Veteranclaims’s Blog

November 28, 2012

Monzingo v. Shinseki, No. 10-922(Argued October 10, 2012 Decided November 21, 2012); Constructive Possession; Tinnitus Relationship to Hearing Loss; Horn v. Shinseki, 25 Vet.App. 231, 240-42 (2012); Unexplained Conclusory Opinion is Entitled to no Weight

Filed under: Uncategorized — veteranclaims @ 7:37 pm

Excerpts from decision below:
“To the extent that Mr. Monzingo’s argument regarding the relationship between tinnitus and hearing loss encompasses a contention that this issue reasonably was raised by the record, we note that tinnitus and hearing loss are recognized by the Secretary as separate and distinct disabilities, and Mr. Monzingo fails to identify any competent record evidence supporting his assertion that his tinnitus is evidence of his hearing loss. See Hilkert, supra; compare 38 C.F.R. § 4.85 (2012)
(“Evaluation of hearing impairment”), with 38 C.F.R. § 4.87, Diagnostic Code (DC) 6260 (2012)(“Tinnitus”); see 38 C.F.R. § 4.14 (2012) (stating the Secretary’s practice to avoid “the evaluation of the same manifestation under different diagnoses”); VA Adjudication Procedures Manual (M21-
1MR), pt. 3, subpt. 4, ch. 4, § B(12)(f) (providing guidance to VA adjudicators that, even where an examiner states that tinnitus is a symptom of hearing loss, tinnitus is to be evaluated separately under DC 6260).”
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“All told, it is clear that, even if the February 2008 VA examiner did not address some of the relevant favorable evidence in his claims file, as Mr. Monzingo contends, the Board satisfied its duty to do so. See Moore, 21 Vet.App. at 218; Gabrielson, 7 Vet.App. at 40.
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hearing loss, the general presumption of competence includes a presumption that physicians remain up-to-date on medical knowledge and current medical studies. See AMERICAN MEDICAL ASSOCIATION CODE OF MEDICAL ETHICS,Principle of Medical Ethics V (“A physician shall continue to study, apply, and advance scientific knowledge, maintain a commitment to medical education . . . .”); see also Sickels v. Shinseki, 643 F.3d 1362, 1366 (Fed. Cir. 2011) (noting that, in the absence of clear evidence to the contrary, VA medical examiners are presumed competent); Rizzo v. Shinseki, 580 F.3d 1288, 1291 (Fed. Cir. 2009) (same). This same principle applies to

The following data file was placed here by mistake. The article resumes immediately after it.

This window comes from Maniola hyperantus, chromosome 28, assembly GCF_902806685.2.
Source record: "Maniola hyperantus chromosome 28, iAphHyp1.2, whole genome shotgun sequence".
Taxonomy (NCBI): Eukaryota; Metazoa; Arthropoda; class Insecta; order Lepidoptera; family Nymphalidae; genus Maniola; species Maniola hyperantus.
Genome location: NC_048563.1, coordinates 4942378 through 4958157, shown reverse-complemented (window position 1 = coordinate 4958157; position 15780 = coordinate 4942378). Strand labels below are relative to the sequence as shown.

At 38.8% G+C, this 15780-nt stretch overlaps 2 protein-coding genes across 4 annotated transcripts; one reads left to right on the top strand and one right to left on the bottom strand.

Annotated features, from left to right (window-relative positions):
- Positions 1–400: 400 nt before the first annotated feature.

audiologists and hearing loss professionals as well. See AMERICAN ACADEMY OF AUDIOLOGY, Code of Ethics (http://www.audiology.org/resources/documentlibrary/Pages/codeofethics.aspx (last visited Oct. 22, 2012)), Principle 2 (“Members shall maintain high standards of professional competence in rendering services.”), Rule 2f (“Individuals shall maintain professional competence, including participation in continuing education.”).”
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“Although not cited by Mr. Monzingo, I note that Horn 4 v. Shinseki, 25 Vet.App. 231, 240-42 (2012), favorably cites Nieves-Rodriguez for the proposition that “an unexplained conclusory opinion is entitled to no weight.”
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UNITED STATES COURT OF APPEALS FOR VETERANS CLAIMS
No. 10-922
JOE L.MONZINGO, APPELLANT,
V.
ERIC K. SHINSEKI,
SECRETARY OF VETERANS AFFAIRS, APPELLEE.
On Appeal from the Board of Veterans’ Appeals
(Argued October 10, 2012 Decided November 21, 2012)
Diane B. Kadlec, of Valley Stream, New York, was on the brief for the appellant.
Jonathan G. Scruggs, with whom Will A. Gunn, General Counsel; R. Randall Campbell, Assistant General Counsel; and Joan Moriarty, Deputy Assistant General Counsel, all of
Washington, D.C., were on the brief for the appellee.
Before KASOLD, Chief Judge, and HAGEL and LANCE, Judges.
This opinion was filed per curiam. KASOLD, Chief Judge, filed a concurring opinion.
PER CURIAM: Veteran Joe L. Monzingo appeals through counsel a February 25, 2010,
decision of the Board of Veterans’ Appeals (Board) that denied benefits for bilateral hearing loss.
Mr. Monzingo argues that the Board (1) provided inadequate reasons or bases for denying service connection, (2) relied on an inadequate medical report, and (3) clearly erred in specifically finding
that Mr. Monzingo’s hearing acuity improved during service. Underlying Mr. Monzingo’s first argument is a contention that two reports published with partial VA involvement should be deemed constructively part of the record before the Board, a question that prompted the convening of a panel
to decide this appeal. See Frankel v. Derwinski, 1 Vet.App. 23, 25-26 (1990) (holding that a panel decision is necessary to clarify an existing rule of law). For the reasons stated below, the Board decision will be affirmed.